Bank of America-Merrill Lynch (BofA-ML) on Tuesday said loan growth of Indian banks will fall to a 15-year-low of less than 13 per cent in the current fiscal.
“We are bearish on FY14 loan growth and expect it to fall to less than 13 per cent, a 15-year-low,” the American brokerage said in a report.
Even this tepid growth will be driven by working capital loans and not corporate loans, which will grow by 15 per cent, it said, adding the same stream also contributed to the FY’13 growth coming at 15.5 per cent, which is above estimates.
Corporate loan demand is likely to fall to 11 per cent in FY14 as against the just-ended fiscal’s 16 per cent, the report said and noted that fresh approvals in the recent past are down by 70 per cent on a year-on-year basis.
For the current fiscal, key segments driving the loan growth will be retail products like mortgages, personal loans and cards, and thus private lenders will fare better than the public sector ones, it maintained.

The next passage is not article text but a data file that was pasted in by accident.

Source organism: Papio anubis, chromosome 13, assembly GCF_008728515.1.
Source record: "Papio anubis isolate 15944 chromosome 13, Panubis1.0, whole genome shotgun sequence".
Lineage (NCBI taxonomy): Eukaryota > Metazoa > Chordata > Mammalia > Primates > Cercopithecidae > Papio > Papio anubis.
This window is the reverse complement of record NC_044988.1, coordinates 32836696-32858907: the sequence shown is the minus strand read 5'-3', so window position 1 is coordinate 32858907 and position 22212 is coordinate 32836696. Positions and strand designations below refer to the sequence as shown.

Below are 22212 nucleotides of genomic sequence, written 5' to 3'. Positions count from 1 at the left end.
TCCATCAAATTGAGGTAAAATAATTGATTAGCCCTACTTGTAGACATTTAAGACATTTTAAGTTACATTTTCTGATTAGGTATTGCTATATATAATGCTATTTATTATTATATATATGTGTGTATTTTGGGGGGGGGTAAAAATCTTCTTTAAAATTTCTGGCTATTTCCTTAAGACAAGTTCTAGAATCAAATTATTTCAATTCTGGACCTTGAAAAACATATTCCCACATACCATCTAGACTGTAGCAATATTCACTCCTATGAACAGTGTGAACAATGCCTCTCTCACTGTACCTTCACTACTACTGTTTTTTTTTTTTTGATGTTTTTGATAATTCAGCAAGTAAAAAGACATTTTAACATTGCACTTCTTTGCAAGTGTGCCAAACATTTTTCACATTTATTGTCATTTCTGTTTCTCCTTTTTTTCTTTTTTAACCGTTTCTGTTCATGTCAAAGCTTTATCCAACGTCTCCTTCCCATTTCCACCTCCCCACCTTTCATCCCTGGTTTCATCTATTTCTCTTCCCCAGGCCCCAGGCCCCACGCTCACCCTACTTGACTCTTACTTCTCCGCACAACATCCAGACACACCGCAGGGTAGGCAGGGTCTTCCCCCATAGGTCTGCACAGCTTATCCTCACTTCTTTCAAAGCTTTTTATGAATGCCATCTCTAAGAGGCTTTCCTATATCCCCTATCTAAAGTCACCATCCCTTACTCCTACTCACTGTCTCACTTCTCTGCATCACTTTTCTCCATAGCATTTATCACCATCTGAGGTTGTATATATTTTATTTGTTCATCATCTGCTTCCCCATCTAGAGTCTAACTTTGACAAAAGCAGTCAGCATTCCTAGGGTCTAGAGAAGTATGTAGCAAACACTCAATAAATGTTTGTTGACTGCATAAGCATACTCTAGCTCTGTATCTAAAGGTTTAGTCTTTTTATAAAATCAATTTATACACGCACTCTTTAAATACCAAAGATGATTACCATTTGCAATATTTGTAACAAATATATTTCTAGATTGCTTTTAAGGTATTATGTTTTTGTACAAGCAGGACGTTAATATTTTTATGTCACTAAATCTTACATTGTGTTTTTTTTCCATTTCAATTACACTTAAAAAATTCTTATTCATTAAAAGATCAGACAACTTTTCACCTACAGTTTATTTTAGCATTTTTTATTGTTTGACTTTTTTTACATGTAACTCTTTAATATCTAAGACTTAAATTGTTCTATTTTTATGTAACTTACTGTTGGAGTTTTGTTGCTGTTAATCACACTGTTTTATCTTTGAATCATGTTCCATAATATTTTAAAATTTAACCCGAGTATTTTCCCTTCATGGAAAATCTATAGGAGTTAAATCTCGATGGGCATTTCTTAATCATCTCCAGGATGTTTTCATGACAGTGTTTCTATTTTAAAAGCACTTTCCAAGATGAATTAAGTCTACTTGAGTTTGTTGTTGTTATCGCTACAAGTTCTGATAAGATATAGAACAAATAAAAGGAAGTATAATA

For private sector banks, loan growth will come in the 16-22 per cent range “as they gain market share, leverage on expanded distribution and maintain their dominance in sectors seeing better growth like mortgages, personal loans and parts of working capital,” BofA-ML said.
The country’s largest lender, State Bank, is the only government-run bank which may deliver a surprise, it said.
According to the report, mortgage loan growth will come in at up to 20 per cent “given the changing demographics and the sensitivity of mortgage to rate cuts and possible time value correction in property prices.”
On the positive side, the low loan growth may prompt banks to aggressively cut deposit and lending rates, it added.